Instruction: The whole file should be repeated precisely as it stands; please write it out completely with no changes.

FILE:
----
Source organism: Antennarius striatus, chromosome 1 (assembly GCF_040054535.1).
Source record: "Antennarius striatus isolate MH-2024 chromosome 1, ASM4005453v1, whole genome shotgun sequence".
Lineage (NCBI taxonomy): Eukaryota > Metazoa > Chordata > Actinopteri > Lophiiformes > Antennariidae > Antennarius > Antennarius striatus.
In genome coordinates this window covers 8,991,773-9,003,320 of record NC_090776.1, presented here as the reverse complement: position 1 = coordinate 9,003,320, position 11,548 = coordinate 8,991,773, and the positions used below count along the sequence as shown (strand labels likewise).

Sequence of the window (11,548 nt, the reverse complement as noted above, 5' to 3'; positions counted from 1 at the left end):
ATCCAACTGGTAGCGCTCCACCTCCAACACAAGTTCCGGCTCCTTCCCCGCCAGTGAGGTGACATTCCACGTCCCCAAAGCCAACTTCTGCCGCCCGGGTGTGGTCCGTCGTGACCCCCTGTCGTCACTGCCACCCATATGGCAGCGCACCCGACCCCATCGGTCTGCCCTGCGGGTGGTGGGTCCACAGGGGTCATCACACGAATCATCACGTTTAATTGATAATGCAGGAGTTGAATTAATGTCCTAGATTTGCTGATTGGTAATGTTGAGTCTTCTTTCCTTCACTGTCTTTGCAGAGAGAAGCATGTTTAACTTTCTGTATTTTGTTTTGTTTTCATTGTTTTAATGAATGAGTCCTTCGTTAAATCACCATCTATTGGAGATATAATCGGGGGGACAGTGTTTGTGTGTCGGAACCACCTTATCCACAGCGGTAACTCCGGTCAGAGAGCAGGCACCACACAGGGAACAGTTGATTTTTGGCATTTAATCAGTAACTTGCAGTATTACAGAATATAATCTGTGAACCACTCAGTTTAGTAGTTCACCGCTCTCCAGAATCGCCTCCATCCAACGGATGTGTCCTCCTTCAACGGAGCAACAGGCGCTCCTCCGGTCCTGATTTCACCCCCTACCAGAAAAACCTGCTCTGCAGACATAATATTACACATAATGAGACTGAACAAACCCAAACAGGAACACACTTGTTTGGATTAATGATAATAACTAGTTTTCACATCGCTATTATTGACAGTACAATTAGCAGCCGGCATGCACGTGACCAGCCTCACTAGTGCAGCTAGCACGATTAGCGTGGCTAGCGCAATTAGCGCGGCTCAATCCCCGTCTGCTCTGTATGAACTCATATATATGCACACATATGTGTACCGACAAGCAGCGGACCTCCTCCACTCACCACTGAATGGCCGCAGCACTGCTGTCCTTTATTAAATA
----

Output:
Source organism: Antennarius striatus, chromosome 1 (assembly GCF_040054535.1).
Source record: "Antennarius striatus isolate MH-2024 chromosome 1, ASM4005453v1, whole genome shotgun sequence".
Lineage (NCBI taxonomy): Eukaryota > Metazoa > Chordata > Actinopteri > Lophiiformes > Antennariidae > Antennarius > Antennarius striatus.
In genome coordinates this window covers 8,991,773-9,003,320 of record NC_090776.1, presented here as the reverse complement: position 1 = coordinate 9,003,320, position 11,548 = coordinate 8,991,773, and the positions used below count along the sequence as shown (strand labels likewise).

Sequence of the window (11,548 nt, the reverse complement as noted above, 5' to 3'; positions counted from 1 at the left end):
ATCCAACTGGTAGCGCTCCACCTCCAACACAAGTTCCGGCTCCTTCCCCGCCAGTGAGGTGACATTCCACGTCCCCAAAGCCAACTTCTGCCGCCCGGGTGTGGTCCGTCGTGACCCCCTGTCGTCACTGCCACCCATATGGCAGCGCACCCGACCCCATCGGTCTGCCCTGCGGGTGGTGGGTCCACAGGGGTCATCACACGAATCATCACGTTTAATTGATAATGCAGGAGTTGAATTAATGTCCTAGATTTGCTGATTGGTAATGTTGAGTCTTCTTTCCTTCACTGTCTTTGCAGAGAGAAGCATGTTTAACTTTCTGTATTTTGTTTTGTTTTCATTGTTTTAATGAATGAGTCCTTCGTTAAATCACCATCTATTGGAGATATAATCGGGGGGACAGTGTTTGTGTGTCGGAACCACCTTATCCACAGCGGTAACTCCGGTCAGAGAGCAGGCACCACACAGGGAACAGTTGATTTTTGGCATTTAATCAGTAACTTGCAGTATTACAGAATATAATCTGTGAACCACTCAGTTTAGTAGTTCACCGCTCTCCAGAATCGCCTCCATCCAACGGATGTGTCCTCCTTCAACGGAGCAACAGGCGCTCCTCCGGTCCTGATTTCACCCCCTACCAGAAAAACCTGCTCTGCAGACATAATATTACACATAATGAGACTGAACAAACCCAAACAGGAACACACTTGTTTGGATTAATGATAATAACTAGTTTTCACATCGCTATTATTGACAGTACAATTAGCAGCCGGCATGCACGTGACCAGCCTCACTAGTGCAGCTAGCACGATTAGCGTGGCTAGCGCAATTAGCGCGGCTCAATCCCCGTCTGCTCTGTATGAACTCATATATATGCACACATATGTGTACCGACAAGCAGCGGACCTCCTCCACTCACCACTGAATGGCCGCAGCACTGCTGTCCTTTATTAAATA